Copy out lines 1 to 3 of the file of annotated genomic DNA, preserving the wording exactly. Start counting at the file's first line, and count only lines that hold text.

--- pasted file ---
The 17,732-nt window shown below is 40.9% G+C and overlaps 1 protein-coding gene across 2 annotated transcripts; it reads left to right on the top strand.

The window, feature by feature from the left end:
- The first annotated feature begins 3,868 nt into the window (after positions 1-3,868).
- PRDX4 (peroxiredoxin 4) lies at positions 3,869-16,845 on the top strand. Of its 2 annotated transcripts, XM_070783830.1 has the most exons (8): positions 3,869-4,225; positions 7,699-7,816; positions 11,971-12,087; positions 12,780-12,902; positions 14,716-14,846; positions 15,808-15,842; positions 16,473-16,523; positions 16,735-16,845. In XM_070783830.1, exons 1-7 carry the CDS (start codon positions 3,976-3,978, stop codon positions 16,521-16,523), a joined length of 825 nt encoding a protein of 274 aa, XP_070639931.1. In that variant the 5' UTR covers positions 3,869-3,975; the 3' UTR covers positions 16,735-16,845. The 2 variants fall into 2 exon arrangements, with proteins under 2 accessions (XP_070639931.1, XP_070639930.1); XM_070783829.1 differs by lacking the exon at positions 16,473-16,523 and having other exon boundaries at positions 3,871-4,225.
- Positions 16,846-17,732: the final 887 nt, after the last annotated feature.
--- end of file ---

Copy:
The 17,732-nt window shown below is 40.9% G+C and overlaps 1 protein-coding gene across 2 annotated transcripts; it reads left to right on the top strand.

The window, feature by feature from the left end:
- The first annotated feature begins 3,868 nt into the window (after positions 1-3,868).